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NPO publishes blog articles to inform and to stimulate conversation about issues of importance to NPO's mission.  All blog articles express the opinions of the authors as individuals and do not necessarily reflect the views of National Parents Organization, its Board of Directors, or its executives.  

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June 19, 2020 by Robert Franklin, JD, Member, National Board of Directors

This piece builds on my last two detailing the most recent (May, 2020) data from the U.S. Census Bureau on child custody and support.

The Bureau reports this information every couple of years and has since at least 1993.  One of the most remarkable aspects of the data is how little child custody arrangements have changed over the past 27 years.  Most noteworthy is the fact that the ratio of maternal to paternal custody has remained essentially unchanged over all that time.  In 2017, 80% of child custodians were mothers and 20% fathers.  In 1993 the numbers were 84% and 16% respectively.

It’s hard to believe that, with all we’ve learned about the value of fathers to children that so little headway has been made toward increasing fathers’ custody.  The simple fact is that the social science on fathers and children is now far ahead of what it was in the 1990s, so you’d think that we’d see that reflected in child custody data, but we don’t.  It’s as if all that vital information, all that painstaking work has gone for naught.

That’s doubly so given the fact that, as I reported last time, custodial fathers and their children are far less likely to live in poverty than are custodial mothers and theirs.  The poverty rate for custodial fathers is just 11.1% while that of custodial mothers is 27.3%.  That rate for mothers is almost twice the national average, while that for fathers is below the national average.  Plus, the median family income for custodial dads is a bit above $70,000 while that of custodial moms is $52,000.  So if one parent has to get the majority of the parenting time, you’d think fathers would be the favored parents, but needless to say, the opposite is true.

But it’s not just family court judges who are marginalizing fathers.  Much of the way custodial mothers gain that title is by never marrying in the first place.  Some 40.4% of those mothers have never been married and that alone makes gaining custody – or even parental rights – by a father an even steeper hill to climb than it otherwise is.  By contrast, just 29.3% of custodial fathers have never been married.  Meanwhile, 30.1% of custodial mothers are divorced and 39.1% of custodial fathers are.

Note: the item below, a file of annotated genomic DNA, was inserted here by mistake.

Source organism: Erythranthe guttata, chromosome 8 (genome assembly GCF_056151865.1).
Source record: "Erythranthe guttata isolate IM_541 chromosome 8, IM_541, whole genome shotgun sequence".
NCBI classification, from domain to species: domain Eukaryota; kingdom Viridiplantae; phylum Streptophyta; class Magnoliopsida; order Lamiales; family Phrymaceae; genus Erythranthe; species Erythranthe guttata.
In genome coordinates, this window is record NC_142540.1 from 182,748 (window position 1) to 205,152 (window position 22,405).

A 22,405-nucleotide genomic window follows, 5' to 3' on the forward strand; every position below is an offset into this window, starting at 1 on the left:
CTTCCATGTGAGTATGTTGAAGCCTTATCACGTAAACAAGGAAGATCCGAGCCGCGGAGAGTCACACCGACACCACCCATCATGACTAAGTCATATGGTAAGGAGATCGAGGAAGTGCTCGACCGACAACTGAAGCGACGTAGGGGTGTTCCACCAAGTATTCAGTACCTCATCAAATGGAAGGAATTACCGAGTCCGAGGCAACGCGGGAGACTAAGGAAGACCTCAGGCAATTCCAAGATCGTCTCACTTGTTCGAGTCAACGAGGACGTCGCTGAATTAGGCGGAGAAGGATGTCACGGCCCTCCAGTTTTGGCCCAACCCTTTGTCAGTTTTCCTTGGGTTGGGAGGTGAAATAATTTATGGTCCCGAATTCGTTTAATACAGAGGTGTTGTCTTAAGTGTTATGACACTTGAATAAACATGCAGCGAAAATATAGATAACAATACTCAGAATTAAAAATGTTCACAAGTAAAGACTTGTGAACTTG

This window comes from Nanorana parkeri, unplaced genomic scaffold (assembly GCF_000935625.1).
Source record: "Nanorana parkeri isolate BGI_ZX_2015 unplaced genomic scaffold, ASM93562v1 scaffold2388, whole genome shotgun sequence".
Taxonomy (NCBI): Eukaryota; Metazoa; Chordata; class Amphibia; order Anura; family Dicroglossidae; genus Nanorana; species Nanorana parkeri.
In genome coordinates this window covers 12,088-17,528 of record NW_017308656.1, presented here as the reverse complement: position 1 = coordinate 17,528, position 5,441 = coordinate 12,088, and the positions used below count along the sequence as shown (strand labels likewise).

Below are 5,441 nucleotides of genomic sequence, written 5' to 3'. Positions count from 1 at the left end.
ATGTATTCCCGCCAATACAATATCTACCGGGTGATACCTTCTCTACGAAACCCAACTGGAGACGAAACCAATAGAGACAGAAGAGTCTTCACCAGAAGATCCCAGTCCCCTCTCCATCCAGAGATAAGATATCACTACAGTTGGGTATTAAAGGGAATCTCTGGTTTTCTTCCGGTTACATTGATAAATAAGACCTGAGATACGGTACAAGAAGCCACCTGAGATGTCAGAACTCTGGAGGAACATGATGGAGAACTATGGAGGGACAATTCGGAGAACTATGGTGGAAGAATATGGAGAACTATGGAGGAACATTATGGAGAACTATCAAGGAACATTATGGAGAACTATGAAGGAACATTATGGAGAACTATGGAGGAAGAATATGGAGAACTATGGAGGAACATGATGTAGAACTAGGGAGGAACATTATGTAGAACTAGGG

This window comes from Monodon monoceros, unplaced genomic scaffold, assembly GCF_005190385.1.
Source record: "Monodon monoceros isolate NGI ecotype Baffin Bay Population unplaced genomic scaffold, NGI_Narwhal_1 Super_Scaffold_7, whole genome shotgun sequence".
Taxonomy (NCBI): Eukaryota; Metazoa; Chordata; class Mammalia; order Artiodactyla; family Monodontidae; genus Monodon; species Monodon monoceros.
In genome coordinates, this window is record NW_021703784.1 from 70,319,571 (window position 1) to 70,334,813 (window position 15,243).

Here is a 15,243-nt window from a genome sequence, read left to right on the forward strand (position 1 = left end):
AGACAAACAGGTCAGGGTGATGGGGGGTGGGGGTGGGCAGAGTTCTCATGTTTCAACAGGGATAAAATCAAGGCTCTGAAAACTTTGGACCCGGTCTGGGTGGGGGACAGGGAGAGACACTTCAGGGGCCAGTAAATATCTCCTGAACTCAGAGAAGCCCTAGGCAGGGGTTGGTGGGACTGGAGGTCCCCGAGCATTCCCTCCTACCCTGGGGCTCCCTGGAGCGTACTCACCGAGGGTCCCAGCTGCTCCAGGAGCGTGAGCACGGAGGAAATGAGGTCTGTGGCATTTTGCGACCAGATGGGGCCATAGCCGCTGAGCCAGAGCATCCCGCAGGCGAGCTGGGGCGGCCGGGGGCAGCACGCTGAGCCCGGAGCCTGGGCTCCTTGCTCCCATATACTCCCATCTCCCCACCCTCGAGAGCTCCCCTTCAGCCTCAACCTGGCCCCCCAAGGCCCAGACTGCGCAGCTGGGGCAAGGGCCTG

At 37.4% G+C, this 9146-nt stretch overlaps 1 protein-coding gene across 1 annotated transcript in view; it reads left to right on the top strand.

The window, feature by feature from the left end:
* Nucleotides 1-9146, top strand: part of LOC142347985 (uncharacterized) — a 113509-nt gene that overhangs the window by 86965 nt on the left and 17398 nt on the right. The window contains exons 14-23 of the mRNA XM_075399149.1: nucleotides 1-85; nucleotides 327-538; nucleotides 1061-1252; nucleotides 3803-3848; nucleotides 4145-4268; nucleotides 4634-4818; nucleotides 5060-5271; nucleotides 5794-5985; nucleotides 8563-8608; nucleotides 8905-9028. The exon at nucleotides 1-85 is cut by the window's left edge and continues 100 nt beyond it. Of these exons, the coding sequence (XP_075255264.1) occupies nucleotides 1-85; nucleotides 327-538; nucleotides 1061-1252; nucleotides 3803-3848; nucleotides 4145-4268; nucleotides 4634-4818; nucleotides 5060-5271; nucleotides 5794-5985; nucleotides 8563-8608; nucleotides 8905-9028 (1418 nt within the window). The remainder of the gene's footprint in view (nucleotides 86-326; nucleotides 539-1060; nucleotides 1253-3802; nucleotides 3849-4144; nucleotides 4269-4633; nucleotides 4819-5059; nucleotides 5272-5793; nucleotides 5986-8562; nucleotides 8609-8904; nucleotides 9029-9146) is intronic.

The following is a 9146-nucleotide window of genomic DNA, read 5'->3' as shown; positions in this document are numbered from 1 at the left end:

My guess is that a hefty majority of those out-of-wedlock births never have custody decided by a judge.  So the glacial pace of paternal custody increase is not just due to family courts, but to mothers ensuring their own custody by avoiding marriage that at least gives fathers presumptive rights.

And,

“The proportion of custodial parents who were supposed to receive support, but received none, increased from 24.2 percent in 1993 to 30.2 percent in 2017.”

As I said in my previous two pieces, the number of custodial parents with child support orders is decreasing and stands now at its lowest level since 1993.  The amount of child support ordered to be paid is also at an all-time low, and those are not inflation-adjusted figures, so the dollars ordered to be paid in 2017 are worth much less than they were in 1993.  And now we know that significantly fewer people are paying anything at all than was true in 1993.

All that suggests, as I said before, that parents generally don’t trust the child support system and are opting out of it.  Plus, that system isn’t doing much of a job at collecting the money ordered to be paid.  Again, the percentage of parents who received any child support at all in 2017 was almost at an all-time low – 69.8%.  The only lower year was 2015 – 69.3%.

Now, it’s true that the percentage of parents who received everything owed to them is respectable, by historical standards.  In 2017, 45.9% did, and that looks to be a bit above average for the years since 1993.  But the fact remains that the vast apparatus for collecting child support does so successfully in under half the cases.  That’s not exactly a full-throated endorsement of that apparatus.

Overall then, the Census Bureau data paint a picture of a child support system that many people want no part of and that does a generally poor job of its main job – transferring money from one parent to the other.  That’s true in part because and in part in spite of the draconian methods and the astonishing amount of money deployed by the child support enforcement system.

On the basis of these numbers alone, it’s a system that cries out for reform.

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